For greater off-road capability the Countryman has a greater minimum ground clearance than the Trax (6.5 vs. 6.2 inches), allowing the Countryman to travel over rougher terrain without being stopped or damaged.
The Countryman has 4.1 cubic feet more passenger volume than the Trax (96.9 vs. 92.8).
The Countryman has .3 inches more front headroom, .7 inches more front shoulder room, 1.9 inches more rear legroom and 1.2 inches more rear shoulder room than the Trax.
For enhanced passenger comfort on long trips the Countryman’s rear seats recline. The Trax’s rear seats don’t recline.
To make loading and unloading groceries and cargo easier when your hands are full, just waving your foot can open the Countryman’s power liftgate, leaving your hands completely free. The Countryman’s power liftgate can also be opened or closed by pressing a button. The Trax doesn’t offer a power or hands-free opening liftgate.
When two different drivers share the Countryman, the optional memory seats make it convenient for both. Each setting activates different, customized memories for the driver’s seat position. The Trax doesn’t offer memory seats.
The Countryman offers an optional heads-up display that projects speed and other key instrumentation readouts in front of the driver’s line of sight, allowing drivers to view information without diverting their eyes from the road. The Trax doesn’t offer a heads-up display.
If the windows are left open on the Countryman the driver can close them all at the outside door handle. On a hot day the driver can lower the windows at the outside door handle or from a distance using the keyless remote. The driver of the Trax can only operate the windows from inside the vehicle, with the ignition on.
The Countryman has a standard locking fuel door with a remote release located convenient to the driver. A locking fuel door helps prevent vandalism, such as sugar in the tank and fuel theft. The Trax doesn’t offer a locking fuel door.
The Countryman’s rain-sensitive wipers adjust their speed and turn on and off automatically based on the amount of rainfall on the windshield. This allows the driver to concentrate on driving without constantly adjusting the wipers. The Trax’s manually variable intermittent wipers have to be constantly adjusted.
Heated windshield washer nozzles are standard on the Countryman to prevent washer fluid and nozzles from freezing and help continue to keep the windshield clear in sub-freezing temperatures. The Trax doesn’t offer heated windshield washer nozzles.
While driving with high beams on, sensitive light sensors available for the Countryman detect other vehicles which could be blinded and automatically switch to low beams. The Trax doesn’t offer automatic dimming high beams.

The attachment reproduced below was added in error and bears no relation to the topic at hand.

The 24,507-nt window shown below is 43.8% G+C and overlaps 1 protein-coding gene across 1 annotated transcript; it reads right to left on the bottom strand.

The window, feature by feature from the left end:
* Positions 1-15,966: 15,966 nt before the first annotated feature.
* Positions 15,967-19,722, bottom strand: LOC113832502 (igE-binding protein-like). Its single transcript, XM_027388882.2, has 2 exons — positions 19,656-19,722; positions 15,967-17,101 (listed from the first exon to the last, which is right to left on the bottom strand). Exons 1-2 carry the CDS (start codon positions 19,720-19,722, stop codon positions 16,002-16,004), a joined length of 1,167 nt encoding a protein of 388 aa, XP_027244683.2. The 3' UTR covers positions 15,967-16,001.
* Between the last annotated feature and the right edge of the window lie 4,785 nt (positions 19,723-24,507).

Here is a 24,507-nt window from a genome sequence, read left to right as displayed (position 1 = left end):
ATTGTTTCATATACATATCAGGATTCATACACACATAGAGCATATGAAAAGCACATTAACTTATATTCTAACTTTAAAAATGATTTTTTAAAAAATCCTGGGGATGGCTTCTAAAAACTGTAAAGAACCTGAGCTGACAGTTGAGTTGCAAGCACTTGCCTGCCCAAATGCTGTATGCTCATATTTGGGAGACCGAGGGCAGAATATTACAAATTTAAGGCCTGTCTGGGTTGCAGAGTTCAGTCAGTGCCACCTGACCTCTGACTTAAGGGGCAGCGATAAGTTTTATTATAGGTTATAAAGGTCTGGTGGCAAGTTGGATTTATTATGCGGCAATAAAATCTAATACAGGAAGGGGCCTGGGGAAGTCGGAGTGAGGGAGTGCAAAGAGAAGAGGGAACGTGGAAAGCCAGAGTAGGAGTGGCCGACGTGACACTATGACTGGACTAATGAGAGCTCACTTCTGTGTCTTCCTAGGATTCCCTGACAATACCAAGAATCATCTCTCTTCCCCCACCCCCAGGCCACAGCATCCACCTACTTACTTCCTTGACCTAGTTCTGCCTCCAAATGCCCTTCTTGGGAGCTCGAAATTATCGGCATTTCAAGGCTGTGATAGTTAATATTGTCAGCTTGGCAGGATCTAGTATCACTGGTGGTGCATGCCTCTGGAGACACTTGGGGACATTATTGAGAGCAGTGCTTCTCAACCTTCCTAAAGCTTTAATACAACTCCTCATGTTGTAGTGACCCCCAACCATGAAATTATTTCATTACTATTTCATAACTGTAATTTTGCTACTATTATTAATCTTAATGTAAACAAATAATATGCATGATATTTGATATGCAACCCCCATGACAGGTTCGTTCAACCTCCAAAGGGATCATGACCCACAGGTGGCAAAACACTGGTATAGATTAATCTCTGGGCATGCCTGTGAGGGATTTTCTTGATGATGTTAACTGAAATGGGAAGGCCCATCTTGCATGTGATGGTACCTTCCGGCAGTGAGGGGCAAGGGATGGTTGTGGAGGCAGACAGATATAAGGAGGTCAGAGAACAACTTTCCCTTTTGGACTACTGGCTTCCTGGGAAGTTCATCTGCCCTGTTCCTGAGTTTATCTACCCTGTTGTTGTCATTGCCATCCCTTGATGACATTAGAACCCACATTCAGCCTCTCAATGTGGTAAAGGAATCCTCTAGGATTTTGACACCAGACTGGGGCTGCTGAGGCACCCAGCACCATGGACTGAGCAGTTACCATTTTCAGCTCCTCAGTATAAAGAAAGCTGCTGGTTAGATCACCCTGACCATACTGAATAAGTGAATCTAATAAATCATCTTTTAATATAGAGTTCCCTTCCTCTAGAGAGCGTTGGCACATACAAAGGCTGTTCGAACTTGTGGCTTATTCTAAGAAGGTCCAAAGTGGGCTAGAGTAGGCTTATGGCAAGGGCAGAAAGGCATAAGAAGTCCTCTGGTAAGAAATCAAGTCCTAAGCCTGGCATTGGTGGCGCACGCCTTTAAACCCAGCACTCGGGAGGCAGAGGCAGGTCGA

To help drivers avoid possible obstacles, the Countryman offers optional cornering lights to illuminate around corners when the turn signals are activated. The Trax doesn’t offer cornering lights.
To better shield the driver’s vision, the Countryman has a standard dual-element sun visor that can block glare from two directions simultaneously. The Trax doesn’t offer a secondary sun visor.
To shield the driver’s vision over a larger portion of the windshield and side window, the Countryman has a standard extendable sun visor. The Trax doesn’t offer extendable visors.
The Countryman’s standard outside mirrors include heating elements to clear off the mirrors for better visibility. Chevrolet only offers heated mirrors on the Trax LT/Premier.
The Countryman offers optional automatic dimming rear and side view mirrors which automatically darken quickly when headlights shine on them, keeping following vehicles from blinding or distracting the driver. The Trax offers an automatic rear view mirror, but its side mirrors don’t dim.
The Countryman’s optional dual zone air conditioning allows the driver and front passenger to choose two completely different temperatures so people with different temperature preferences won’t have to compromise. This makes both the driver and front passenger as comfortable as possible. The Trax doesn’t offer dual zone air conditioning.
The Countryman’s optional automatic temperature control maintains the temperature you set, automatically controlling fan speed, vents and temperature to maintain a consistent, comfortable environment. The Trax doesn’t offer automatic air conditioning.
Both the Countryman and the Trax offer rear vents. For greater rear passenger comfort, the Countryman has standard rear air conditioning vents to keep rear occupants cool in summer or warm in winter. The Trax doesn’t offer rear air conditioning vents, only heat vents.
To keep a safe, consistent following distance, the Countryman offers an optional Active Cruise Control, which alters the speed of the vehicle without driver intervention. This allows the driver to use cruise control more safely without constantly having to disengage it when approaching slower traffic. The Trax doesn’t offer an adaptive cruise control.
The Countryman’s available GPS navigation system has a real-time traffic update feature that plots alternative routes to automatically bypass traffic problems. (Service not available in all areas.) The Trax’s available navigation system doesn’t offer real-time traffic updates.
With standard voice command, the Countryman offers the driver hands free control of the radio and the navigation computer by simply speaking. The Trax doesn’t offer a voice control system.
The Countryman’s optional Parking Assistant can parallel park or back into a parking spot by itself, with the driver only controlling speed with the brake pedal. The Trax doesn’t offer an automated parking system.
Insurance will cost less for the Countryman owner. The Car Book by Jack Gillis rates the Countryman with a number “5” insurance rate while the Trax is rated higher at a number “10” rate.
According to The Car Book by Jack Gillis, the Countryman is less expensive to operate than the Trax because typical repairs cost less on the Countryman than the Trax, including $59 less for a water pump, $175 less for a muffler, $146 less for a fuel pump, $178 less for a timing belt/chain and $146 less for a power steering pump.
© 1991-2018 Advanta-STAR Automotive Research. All rights reserved.